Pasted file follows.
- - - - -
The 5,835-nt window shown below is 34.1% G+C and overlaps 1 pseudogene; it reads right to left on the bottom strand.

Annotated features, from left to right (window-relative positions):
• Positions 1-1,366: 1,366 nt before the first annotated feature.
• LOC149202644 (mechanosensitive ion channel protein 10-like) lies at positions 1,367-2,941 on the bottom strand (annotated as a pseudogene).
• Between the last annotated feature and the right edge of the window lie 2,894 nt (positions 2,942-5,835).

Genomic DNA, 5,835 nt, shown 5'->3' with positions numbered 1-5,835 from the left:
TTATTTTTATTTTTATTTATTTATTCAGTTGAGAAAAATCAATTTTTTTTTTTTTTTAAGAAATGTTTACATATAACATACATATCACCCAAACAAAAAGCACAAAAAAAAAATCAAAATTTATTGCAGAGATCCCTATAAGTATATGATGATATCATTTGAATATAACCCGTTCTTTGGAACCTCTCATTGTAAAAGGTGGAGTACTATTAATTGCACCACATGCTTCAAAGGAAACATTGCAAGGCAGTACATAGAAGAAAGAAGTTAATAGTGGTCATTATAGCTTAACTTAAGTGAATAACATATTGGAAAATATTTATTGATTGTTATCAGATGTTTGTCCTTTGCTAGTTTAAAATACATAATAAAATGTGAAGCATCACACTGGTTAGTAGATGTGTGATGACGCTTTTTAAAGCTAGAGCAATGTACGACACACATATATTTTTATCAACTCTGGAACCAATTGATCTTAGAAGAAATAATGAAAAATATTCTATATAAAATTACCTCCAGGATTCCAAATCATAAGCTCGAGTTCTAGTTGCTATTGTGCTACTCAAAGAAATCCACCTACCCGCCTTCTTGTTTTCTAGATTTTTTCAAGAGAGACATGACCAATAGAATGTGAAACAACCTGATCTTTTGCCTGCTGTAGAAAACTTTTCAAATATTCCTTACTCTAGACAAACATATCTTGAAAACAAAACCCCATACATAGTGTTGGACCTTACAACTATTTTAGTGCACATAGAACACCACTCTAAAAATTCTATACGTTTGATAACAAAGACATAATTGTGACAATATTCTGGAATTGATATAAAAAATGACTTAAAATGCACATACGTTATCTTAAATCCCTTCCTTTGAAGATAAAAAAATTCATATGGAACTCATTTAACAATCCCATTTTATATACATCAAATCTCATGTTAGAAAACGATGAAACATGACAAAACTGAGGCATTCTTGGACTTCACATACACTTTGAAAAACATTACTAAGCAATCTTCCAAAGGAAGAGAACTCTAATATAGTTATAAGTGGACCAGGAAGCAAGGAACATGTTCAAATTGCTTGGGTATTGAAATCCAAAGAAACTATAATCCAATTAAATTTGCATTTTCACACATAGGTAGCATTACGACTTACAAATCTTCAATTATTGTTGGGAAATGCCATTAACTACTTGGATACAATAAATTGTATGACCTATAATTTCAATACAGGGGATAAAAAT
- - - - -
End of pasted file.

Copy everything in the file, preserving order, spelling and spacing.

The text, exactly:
The 5,835-nt window shown below is 34.1% G+C and overlaps 1 pseudogene; it reads right to left on the bottom strand.

Annotated features, from left to right (window-relative positions):
• Positions 1-1,366: 1,366 nt before the first annotated feature.
• LOC149202644 (mechanosensitive ion channel protein 10-like) lies at positions 1,367-2,941 on the bottom strand (annotated as a pseudogene).
• Between the last annotated feature and the right edge of the window lie 2,894 nt (positions 2,942-5,835).

Genomic DNA, 5,835 nt, shown 5'->3' with positions numbered 1-5,835 from the left:
TTATTTTTATTTTTATTTATTTATTCAGTTGAGAAAAATCAATTTTTTTTTTTTTTTAAGAAATGTTTACATATAACATACATATCACCCAAACAAAAAGCACAAAAAAAAAATCAAAATTTATTGCAGAGATCCCTATAAGTATATGATGATATCATTTGAATATAACCCGTTCTTTGGAACCTCTCATTGTAAAAGGTGGAGTACTATTAATTGCACCACATGCTTCAAAGGAAACATTGCAAGGCAGTACATAGAAGAAAGAAGTTAATAGTGGTCATTATAGCTTAACTTAAGTGAATAACATATTGGAAAATATTTATTGATTGTTATCAGATGTTTGTCCTTTGCTAGTTTAAAATACATAATAAAATGTGAAGCATCACACTGGTTAGTAGATGTGTGATGACGCTTTTTAAAGCTAGAGCAATGTACGACACACATATATTTTTATCAACTCTGGAACCAATTGATCTTAGAAGAAATAATGAAAAATATTCTATATAAAATTACCTCCAGGATTCCAAATCATAAGCTCGAGTTCTAGTTGCTATTGTGCTACTCAAAGAAATCCACCTACCCGCCTTCTTGTTTTCTAGATTTTTTCAAGAGAGACATGACCAATAGAATGTGAAACAACCTGATCTTTTGCCTGCTGTAGAAAACTTTTCAAATATTCCTTACTCTAGACAAACATATCTTGAAAACAAAACCCCATACATAGTGTTGGACCTTACAACTATTTTAGTGCACATAGAACACCACTCTAAAAATTCTATACGTTTGATAACAAAGACATAATTGTGACAATATTCTGGAATTGATATAAAAAATGACTTAAAATGCACATACGTTATCTTAAATCCCTTCCTTTGAAGATAAAAAAATTCATATGGAACTCATTTAACAATCCCATTTTATATACATCAAATCTCATGTTAGAAAACGATGAAACATGACAAAACTGAGGCATTCTTGGACTTCACATACACTTTGAAAAACATTACTAAGCAATCTTCCAAAGGAAGAGAACTCTAATATAGTTATAAGTGGACCAGGAAGCAAGGAACATGTTCAAATTGCTTGGGTATTGAAATCCAAAGAAACTATAATCCAATTAAATTTGCATTTTCACACATAGGTAGCATTACGACTTACAAATCTTCAATTATTGTTGGGAAATGCCATTAACTACTTGGATACAATAAATTGTATGACCTATAATTTCAATACAGGGGATAAAAAT